Today, the fashion industry has become the second most polluting in the world, only behind the oil industry. Leading by example, the luxury fashion industry has made rethinking its entire business model from scratch a priority, bringing new challenges and benefits.
Oprah Winfrey’s presence at British designer Stella McCartney’s fashion show surprises the public. But that’s not all. On the catwalk, models are parading in coats made of sustainable viscose from certified forests, recycled fabrics from the designer’s previous collections are the material of a maxi dress and vegan jackets made without skin. This collection was critically acclaimed as the most sustainable ever designed to date. The designer confesses that, from the beginning, McCartney aspired to be the most sustainable brand in the fashion circuit. Twenty years later, she adds, it will soon become a zero-impact brand.
Measurements in red
The fashion industry is responsible for 10% of the world’s carbon footprint, the world’s largest user of herbicides and pesticides, and its local consumption of fresh water is increasing at a time when more and more alarm bells are ringing due to water shortages. Elsewhere, the greenhouse gas emissions levels of this industry exceed those of the transport industry.
Nathalie Lebas-Vautier, founder and CEO of Good Fabric, the ecologically responsible fashion consultant, has seen these metrics gradually worsen. When Xavier Marie, along with two other investment funds, acquired Eric Bompard, the French cashmere brand, in January 2018, he drew on Lebas-Vautier’s expertise to serve as head of the brand’s Corporate Social Responsibility (CSR) department. Together they aspire to become a fully sustainable brand by 2025.
At Bompard’s helm, Xavier Marie can’t even imagine putting a product on the market without knowing where it comes from: “We believe that companies are fully responsible for the product they put on the market,” says Lebas-Vautier, “this goes hand in hand with our social responsibility. Totally committed to their goal by 2025, they have established a strategy in which all their partners will be audited, even on farms, to have a 360° view of the business. “Who are the people working in the fields? Do they receive an adequate salary? How do they live? How are the animals fed? How is cashmere fibre processed? We don’t care about declaratory acts. We are definitely living the day-to-day production,” he confirms.
More than ever, as consumer inquiries into the origin of products increase and resources become scarcer, there are compelling arguments for fashion industry players to improve on these issues – and all the more so because it will generate long-term financial benefits. According to the Pulse report of the Boston Consulting Group, on the basis of rising costs of labour and other resources, “continuing as before will lead to a reduction in the EBIT margin of 3 to 4 percentage points by 2030”. Instead, the report suggests that implementing a sustainable roadmap will generate an increase in EBIT of 1 to 2 percent. Since 2017, in collaboration with Global Fashion Agenda, the leading forum on sustainability in Fashion, the Pulse of the Fashion Industry report reveals what the industry’s position is on its environmental and social performance.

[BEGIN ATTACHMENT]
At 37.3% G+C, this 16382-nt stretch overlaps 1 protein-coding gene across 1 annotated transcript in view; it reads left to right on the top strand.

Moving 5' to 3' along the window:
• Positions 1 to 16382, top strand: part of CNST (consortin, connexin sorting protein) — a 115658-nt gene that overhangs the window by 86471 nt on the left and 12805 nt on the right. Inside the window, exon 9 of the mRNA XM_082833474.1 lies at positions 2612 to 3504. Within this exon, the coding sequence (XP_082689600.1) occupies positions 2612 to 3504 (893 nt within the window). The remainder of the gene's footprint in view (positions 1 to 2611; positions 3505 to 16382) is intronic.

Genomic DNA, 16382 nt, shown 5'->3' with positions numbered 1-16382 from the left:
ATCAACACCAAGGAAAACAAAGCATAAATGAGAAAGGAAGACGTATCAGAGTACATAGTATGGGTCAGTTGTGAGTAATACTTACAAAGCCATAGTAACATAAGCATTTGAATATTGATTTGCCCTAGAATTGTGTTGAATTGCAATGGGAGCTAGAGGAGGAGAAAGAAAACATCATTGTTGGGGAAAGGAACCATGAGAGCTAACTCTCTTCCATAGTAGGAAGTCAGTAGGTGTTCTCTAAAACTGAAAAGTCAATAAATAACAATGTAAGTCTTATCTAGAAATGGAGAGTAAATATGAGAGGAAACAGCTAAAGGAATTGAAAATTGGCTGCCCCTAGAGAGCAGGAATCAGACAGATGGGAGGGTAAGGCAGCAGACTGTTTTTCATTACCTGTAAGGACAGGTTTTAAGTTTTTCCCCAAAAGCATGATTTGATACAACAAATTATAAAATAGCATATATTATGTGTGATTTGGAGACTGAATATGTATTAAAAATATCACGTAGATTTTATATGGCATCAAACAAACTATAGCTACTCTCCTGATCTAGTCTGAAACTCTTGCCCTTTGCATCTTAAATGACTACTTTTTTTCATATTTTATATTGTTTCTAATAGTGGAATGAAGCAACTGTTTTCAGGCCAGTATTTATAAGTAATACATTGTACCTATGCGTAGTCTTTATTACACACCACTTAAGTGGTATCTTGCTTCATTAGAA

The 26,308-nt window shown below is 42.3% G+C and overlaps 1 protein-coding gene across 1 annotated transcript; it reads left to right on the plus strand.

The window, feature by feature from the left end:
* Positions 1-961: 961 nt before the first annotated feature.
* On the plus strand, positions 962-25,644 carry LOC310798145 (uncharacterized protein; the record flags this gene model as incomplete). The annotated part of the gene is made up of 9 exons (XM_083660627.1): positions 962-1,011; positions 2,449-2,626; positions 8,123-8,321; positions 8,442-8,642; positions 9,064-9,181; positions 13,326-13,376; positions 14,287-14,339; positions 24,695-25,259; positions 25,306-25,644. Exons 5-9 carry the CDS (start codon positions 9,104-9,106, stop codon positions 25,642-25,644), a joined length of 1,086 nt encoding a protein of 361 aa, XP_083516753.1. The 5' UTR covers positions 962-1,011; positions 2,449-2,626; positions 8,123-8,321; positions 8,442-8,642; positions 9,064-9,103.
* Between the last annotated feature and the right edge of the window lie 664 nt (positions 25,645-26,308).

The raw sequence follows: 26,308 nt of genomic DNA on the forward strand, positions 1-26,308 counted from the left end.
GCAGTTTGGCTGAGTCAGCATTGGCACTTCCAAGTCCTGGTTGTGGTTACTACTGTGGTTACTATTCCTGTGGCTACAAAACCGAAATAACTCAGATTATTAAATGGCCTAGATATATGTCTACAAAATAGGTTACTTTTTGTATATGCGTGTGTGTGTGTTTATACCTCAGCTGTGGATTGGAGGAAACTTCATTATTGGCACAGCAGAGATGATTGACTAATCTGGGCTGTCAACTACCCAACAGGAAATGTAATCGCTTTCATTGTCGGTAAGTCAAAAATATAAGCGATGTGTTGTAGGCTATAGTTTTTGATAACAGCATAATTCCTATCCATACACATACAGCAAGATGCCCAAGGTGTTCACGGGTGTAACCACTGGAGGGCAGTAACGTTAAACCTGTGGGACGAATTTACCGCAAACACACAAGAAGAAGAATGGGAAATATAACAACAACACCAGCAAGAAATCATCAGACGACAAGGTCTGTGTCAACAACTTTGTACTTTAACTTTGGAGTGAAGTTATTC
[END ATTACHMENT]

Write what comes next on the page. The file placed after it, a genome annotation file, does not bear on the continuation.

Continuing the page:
Over the past year, Pulse’s score on the fashion industry increased from 32 to 38. Larger companies can rely on stronger financial structures to invest and innovate around sustainable actions. However, the Pulse score for fashion mastodons is moving at a slower pace than the rest of the industry, and highlights an area where no scalable and commercially viable solutions have yet been found for them. In contrast, smaller companies are more agile in implementing disruptive technologies.
After conducting interviews and reviewing best practices, the Pulse report proposes a roadmap for application in all companies in the fashion industry, regardless of size and geographical location, in order to implement high-impact solutions now. The curve reflects a three-phase path to a healthy Pulse score.
We believe that companies are fully responsible for the product they place on the market, this goes hand in hand with our social responsibility.
Nathalie Lebas-Vautier, founder and Executive Director of Good Fabric
The first period, “Building the Grassroots,” sees the organization as a unit that goes beyond uncoordinated and dispersed actions and a commitment to improving its environmental and social impact. It is at this point that sustainable objectives are established and also linked to the strategy, values and DNA of the business in general. Typically, companies start by applying traceability measures in the supply chain to understand existing opportunities and challenges. During the second phase, “Implementation of key instruments”, companies take concrete steps to modify their processes: improve material mix, reduce chemicals, etc. They often use the help of existing or new suppliers to improve the production process. In the third phase, “Expansion to scale”, they envisage the extension by the company of these new processes throughout the organisation and the allocation of new investments to new innovations.
Towards global ecological hegemony
A decade after the first edition of the Copenhagen Fashion Summit, the annual event in May 2019 brought together the top names in the fashion industry, François-Henri Pinault, President and CEO of Kering, Eric Sprunk, COO of Nike, Anna Geda, CEO of H&M Sustainability or Steven Kolb, President and CEO of the Council of American Fashion Designers, demonstrating that sustainability is gaining momentum.
Autor: Global Blue